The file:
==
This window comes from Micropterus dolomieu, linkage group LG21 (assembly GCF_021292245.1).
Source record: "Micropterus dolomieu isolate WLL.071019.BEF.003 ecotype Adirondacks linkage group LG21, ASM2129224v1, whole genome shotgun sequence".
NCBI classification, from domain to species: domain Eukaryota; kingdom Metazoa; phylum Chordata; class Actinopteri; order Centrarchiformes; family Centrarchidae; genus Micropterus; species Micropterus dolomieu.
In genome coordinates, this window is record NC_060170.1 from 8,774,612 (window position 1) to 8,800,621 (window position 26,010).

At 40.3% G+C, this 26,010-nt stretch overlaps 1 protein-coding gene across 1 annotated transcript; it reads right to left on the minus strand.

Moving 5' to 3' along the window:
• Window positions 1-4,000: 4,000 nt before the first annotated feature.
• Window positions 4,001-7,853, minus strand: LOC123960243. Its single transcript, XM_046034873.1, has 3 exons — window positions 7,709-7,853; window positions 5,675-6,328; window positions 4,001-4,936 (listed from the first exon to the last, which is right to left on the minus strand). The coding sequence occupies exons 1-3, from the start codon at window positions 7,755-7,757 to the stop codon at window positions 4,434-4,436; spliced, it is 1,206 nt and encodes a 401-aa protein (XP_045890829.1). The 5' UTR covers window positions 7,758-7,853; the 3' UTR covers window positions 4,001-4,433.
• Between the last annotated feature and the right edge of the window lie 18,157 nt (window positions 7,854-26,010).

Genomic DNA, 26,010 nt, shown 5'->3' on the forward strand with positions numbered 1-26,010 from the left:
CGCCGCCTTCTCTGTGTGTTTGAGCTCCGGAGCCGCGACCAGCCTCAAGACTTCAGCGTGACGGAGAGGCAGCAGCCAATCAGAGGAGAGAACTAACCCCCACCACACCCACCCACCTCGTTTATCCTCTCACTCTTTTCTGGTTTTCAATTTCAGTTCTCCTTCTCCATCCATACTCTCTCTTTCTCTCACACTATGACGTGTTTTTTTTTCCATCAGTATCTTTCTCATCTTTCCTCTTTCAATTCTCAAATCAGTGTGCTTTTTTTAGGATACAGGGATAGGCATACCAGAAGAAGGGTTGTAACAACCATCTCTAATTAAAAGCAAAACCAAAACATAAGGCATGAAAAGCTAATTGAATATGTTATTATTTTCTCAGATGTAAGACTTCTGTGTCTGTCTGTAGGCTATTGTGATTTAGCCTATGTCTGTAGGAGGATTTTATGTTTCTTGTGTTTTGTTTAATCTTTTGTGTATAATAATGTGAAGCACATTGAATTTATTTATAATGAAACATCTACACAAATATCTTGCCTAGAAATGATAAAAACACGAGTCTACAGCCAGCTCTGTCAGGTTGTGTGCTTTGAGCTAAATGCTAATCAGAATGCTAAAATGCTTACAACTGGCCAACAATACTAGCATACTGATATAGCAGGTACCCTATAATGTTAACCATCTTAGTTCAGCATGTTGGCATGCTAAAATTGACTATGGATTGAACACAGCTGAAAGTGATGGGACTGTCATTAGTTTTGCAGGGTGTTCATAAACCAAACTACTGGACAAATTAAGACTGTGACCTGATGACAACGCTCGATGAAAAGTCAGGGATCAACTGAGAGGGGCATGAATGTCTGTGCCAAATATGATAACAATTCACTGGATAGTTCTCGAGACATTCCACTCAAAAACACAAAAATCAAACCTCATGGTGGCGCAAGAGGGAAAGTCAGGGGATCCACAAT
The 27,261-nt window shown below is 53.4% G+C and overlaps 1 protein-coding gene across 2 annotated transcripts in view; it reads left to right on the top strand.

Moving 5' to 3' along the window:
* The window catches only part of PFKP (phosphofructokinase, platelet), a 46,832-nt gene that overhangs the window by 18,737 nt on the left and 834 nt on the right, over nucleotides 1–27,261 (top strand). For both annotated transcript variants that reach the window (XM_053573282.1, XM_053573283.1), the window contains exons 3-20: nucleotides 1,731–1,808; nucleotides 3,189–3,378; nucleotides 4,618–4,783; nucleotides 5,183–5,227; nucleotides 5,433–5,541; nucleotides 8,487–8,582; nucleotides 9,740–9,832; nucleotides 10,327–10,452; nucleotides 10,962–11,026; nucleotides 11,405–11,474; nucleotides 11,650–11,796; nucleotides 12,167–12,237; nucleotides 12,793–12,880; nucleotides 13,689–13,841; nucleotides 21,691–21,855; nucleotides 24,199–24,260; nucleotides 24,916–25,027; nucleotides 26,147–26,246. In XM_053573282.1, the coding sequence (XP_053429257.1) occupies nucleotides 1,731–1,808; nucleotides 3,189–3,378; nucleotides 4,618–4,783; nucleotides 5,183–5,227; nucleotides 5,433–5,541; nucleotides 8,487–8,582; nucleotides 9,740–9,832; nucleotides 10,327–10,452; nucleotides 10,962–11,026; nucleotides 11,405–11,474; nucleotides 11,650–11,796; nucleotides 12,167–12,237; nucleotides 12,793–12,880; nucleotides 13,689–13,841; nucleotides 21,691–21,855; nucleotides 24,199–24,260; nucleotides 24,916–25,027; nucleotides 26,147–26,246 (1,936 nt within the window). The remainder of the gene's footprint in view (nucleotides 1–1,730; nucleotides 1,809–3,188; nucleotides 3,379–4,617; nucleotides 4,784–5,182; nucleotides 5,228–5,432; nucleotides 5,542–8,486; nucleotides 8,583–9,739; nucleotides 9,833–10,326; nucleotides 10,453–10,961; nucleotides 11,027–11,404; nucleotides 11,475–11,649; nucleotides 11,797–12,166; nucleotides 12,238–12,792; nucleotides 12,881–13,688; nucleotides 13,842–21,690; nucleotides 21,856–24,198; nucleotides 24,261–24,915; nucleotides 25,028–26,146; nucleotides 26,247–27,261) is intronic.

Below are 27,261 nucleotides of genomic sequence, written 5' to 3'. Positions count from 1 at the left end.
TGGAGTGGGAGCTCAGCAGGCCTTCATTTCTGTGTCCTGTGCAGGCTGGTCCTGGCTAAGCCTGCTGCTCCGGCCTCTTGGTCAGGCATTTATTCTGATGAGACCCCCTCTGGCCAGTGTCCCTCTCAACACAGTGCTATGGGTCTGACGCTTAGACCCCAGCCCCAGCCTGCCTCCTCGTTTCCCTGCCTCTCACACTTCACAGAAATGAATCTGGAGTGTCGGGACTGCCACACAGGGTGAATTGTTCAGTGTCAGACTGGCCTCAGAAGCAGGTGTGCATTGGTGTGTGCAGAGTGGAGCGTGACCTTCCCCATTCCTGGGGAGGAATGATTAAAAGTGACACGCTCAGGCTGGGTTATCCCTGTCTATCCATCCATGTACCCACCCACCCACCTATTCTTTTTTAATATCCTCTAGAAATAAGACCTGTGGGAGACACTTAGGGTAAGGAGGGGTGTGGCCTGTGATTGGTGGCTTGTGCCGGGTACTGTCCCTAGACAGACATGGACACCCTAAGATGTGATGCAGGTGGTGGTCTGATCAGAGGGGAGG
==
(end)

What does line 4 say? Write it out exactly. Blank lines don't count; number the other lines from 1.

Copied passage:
In genome coordinates, this window is record NC_060170.1 from 8,774,612 (window position 1) to 8,800,621 (window position 26,010).